“We can never convert the 30 percent of Muslims who demand the introduction of sharia law to the merits of our democracy and secularism. We are now allowing segregation to take place that does not say its name. Rather than veiling the face or adopting unimaginable measures in democracy – remigration, forced evictions of the most radical kind – why not establish a dual system of law in France?” professor Christian de Moliner has suggested.
De Moliner believes that an apartheid society has already taken root in France, which he described as: “A branch that wants to settle their lives on religious values and is fundamentally opposed to the liberal consensus on which our country was founded.”
De Moliner writes that the election of Emmanuel Macron as leader has not made the Muslim problem disappear, but has only postponed the inevitable culture clash.
“We will never be able to eradicate the radical Islamism,” he said, adding: “While we are not yet at open war, the faithful of the Prophet are already regrouping in areas sometimes governed by special rules.”
The academic’s solution is to create a “state inspired by colonial Algeria and Mayotte of the twentieth century: one territory, one government, but two peoples: the French with the usual laws and Muslims with Qur’anic status (but only for those who choose it).”
“The latter will have the right to vote unlike the natives of colonial Algeria, but they will apply Shariah in everyday life, to regulate matrimonial laws (which will legalize polygamy) and inheritance.”
“They will no longer apply to French judges for disputes between Muslims, but to Cadis. On the other hand, conflicts between Christians and believers will remain the responsibility of ordinary courts.”
“However, this system would involve schools or hospitals reserved for believers and therefore the creation of local committees that will manage them independently. A council of ulemas will fix the religious law, but the autonomy will stop there.”
“This system worked without too many problems from 1890 to 1940 in Algeria,” De Moliner argued.
He pointed to Greece and Turkey exchanging their population in 1922, to put an end to a war that lasted 100 years. Cyprus has also found peace, De Moliner said.
“Sudan has ended a large part of its civil wars by granting independence to the south of the country. The other way to restore calm is to form proportional governments, such as in Lebanon, Northern Ireland or New Caledonia.” In New Caledonia, France also introduced a system of apartheid to protect the white French population against local Kanakies.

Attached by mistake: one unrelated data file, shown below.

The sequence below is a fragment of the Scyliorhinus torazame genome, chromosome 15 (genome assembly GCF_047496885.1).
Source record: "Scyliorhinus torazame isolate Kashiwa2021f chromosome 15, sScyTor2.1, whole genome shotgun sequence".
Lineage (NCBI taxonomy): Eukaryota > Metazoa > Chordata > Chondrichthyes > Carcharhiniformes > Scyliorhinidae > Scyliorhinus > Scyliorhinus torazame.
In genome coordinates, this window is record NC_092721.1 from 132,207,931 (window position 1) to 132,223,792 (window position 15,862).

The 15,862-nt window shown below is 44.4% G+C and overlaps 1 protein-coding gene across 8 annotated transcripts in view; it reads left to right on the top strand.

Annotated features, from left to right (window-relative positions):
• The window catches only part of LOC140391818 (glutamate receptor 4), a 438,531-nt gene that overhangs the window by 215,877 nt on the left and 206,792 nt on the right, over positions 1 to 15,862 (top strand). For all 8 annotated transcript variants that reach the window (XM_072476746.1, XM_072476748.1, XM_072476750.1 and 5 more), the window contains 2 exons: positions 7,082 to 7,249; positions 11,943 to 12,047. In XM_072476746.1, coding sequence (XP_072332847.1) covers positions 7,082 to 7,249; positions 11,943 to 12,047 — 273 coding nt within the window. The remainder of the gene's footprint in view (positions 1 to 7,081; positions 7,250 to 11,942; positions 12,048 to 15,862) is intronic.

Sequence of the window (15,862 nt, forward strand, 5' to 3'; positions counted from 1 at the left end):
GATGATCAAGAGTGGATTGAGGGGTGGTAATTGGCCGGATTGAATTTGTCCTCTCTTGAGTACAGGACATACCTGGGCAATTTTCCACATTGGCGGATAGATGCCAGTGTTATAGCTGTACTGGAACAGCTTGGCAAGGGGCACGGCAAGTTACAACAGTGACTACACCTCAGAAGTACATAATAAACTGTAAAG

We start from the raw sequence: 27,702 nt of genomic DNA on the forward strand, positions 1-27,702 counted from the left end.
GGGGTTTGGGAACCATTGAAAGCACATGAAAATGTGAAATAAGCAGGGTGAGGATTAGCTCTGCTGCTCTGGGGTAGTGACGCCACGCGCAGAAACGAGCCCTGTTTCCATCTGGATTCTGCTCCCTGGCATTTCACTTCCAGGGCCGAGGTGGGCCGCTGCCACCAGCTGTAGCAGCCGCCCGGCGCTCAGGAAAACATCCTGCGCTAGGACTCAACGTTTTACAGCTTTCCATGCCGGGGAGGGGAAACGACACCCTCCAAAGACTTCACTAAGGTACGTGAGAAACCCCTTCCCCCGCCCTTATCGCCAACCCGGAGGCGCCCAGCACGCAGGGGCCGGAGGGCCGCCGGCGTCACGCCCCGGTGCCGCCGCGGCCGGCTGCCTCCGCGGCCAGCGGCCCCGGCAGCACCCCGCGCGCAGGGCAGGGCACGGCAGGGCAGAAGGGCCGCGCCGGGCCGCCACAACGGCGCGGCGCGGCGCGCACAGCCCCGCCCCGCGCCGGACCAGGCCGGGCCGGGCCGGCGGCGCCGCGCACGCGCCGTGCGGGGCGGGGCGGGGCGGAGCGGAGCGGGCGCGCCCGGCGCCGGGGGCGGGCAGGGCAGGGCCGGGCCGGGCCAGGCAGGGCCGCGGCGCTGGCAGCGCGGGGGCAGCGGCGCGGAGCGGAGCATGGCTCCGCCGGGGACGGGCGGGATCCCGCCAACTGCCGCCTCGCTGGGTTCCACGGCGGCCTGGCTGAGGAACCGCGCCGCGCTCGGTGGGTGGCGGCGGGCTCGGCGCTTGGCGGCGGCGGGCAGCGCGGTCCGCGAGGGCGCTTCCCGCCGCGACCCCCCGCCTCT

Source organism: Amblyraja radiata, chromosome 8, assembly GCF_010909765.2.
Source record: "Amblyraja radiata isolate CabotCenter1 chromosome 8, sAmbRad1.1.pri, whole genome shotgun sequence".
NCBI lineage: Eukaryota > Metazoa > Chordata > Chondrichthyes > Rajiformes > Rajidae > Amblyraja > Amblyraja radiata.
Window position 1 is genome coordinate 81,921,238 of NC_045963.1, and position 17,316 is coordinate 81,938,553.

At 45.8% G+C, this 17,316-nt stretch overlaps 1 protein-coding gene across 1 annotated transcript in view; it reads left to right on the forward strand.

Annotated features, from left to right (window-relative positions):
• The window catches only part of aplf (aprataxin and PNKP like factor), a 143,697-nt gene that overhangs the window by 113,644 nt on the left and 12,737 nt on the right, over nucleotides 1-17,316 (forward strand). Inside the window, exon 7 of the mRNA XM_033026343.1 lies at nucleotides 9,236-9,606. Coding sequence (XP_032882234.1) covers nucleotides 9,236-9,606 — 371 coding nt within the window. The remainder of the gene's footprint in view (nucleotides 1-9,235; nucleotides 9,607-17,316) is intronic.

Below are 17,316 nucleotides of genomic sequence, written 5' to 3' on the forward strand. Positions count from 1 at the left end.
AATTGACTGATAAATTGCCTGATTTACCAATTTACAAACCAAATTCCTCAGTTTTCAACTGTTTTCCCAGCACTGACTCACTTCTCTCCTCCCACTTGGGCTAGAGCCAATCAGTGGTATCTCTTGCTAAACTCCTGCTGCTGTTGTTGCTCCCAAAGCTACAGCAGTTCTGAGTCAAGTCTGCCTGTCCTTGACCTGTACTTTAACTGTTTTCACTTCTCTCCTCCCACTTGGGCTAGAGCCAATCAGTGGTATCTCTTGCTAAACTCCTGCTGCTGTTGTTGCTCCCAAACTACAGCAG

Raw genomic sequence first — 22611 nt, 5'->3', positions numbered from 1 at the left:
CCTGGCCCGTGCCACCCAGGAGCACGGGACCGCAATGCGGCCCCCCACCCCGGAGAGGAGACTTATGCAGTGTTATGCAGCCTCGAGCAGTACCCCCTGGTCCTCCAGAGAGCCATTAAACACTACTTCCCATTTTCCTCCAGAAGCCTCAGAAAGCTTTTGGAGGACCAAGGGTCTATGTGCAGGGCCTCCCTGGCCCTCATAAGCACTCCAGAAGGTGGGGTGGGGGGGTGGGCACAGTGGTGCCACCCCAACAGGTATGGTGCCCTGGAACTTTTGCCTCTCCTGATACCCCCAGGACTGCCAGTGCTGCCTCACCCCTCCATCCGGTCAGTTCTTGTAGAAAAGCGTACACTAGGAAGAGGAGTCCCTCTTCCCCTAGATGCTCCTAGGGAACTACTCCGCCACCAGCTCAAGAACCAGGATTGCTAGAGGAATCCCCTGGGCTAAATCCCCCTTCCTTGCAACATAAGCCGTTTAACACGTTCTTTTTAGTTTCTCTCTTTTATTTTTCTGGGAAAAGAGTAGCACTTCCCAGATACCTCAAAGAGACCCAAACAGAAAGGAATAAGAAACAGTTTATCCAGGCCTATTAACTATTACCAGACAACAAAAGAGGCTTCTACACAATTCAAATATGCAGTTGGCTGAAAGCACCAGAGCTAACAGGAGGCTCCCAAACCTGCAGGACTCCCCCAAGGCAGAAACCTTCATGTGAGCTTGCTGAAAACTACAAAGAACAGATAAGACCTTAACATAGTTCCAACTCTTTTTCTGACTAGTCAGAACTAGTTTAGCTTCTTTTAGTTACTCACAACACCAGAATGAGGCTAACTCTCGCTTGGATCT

“We are at all times at the mercy of an explosion of violence that would exceed in violent riots of 2005. Should the Army occupy the suburbs militarily to restore order? At its peak, ‘the war in France’ will be marked by a series of attacks to which no one will pay attention, by an endless harassment of the police, by ‘liberated’ areas in the hands of Islamists,” De Moliner warned.
He said Islam had become a fact of life in France. “We can never get the toothpaste back into the tube and convert the 30 percent of Muslims who demand the introduction of sharia to the merits of our democracy and secularism.”
The academic noted that the predictions in a popular novel by French author Michel Houllebecq, suggesting that the French would convert to Islam, was unlikely. “There will not be as in the novel Submission a wave of adherence to Islam, but simply a religious minority that will soon impose its rules.”
De Moliner said it was obviously out of the question to allow an embryonic Muslim government to settle in France. He proposed a system “close to the system established by the Edict of Nantes” which allowed Protestants to briefly enjoy protection in France. The Edict of Nantes (1598) had granted the Huguenots the right to practice their religion without persecution from the state.
“It was a success, except that Muslims today would have no place of safety and there would be no mixed court for mixed disputes. It would bring peace to France, break the excesses of Islam and for 95 percent of the population it would preserve a democratic framework.”
The Revocation of the Edict of Nantes, also known as the Edict of Fontainebleau, on 22 October 1685, however forced terrorised Protestants into exile or hiding. As a result they lost all social identity in France, forcing hundreds to flee.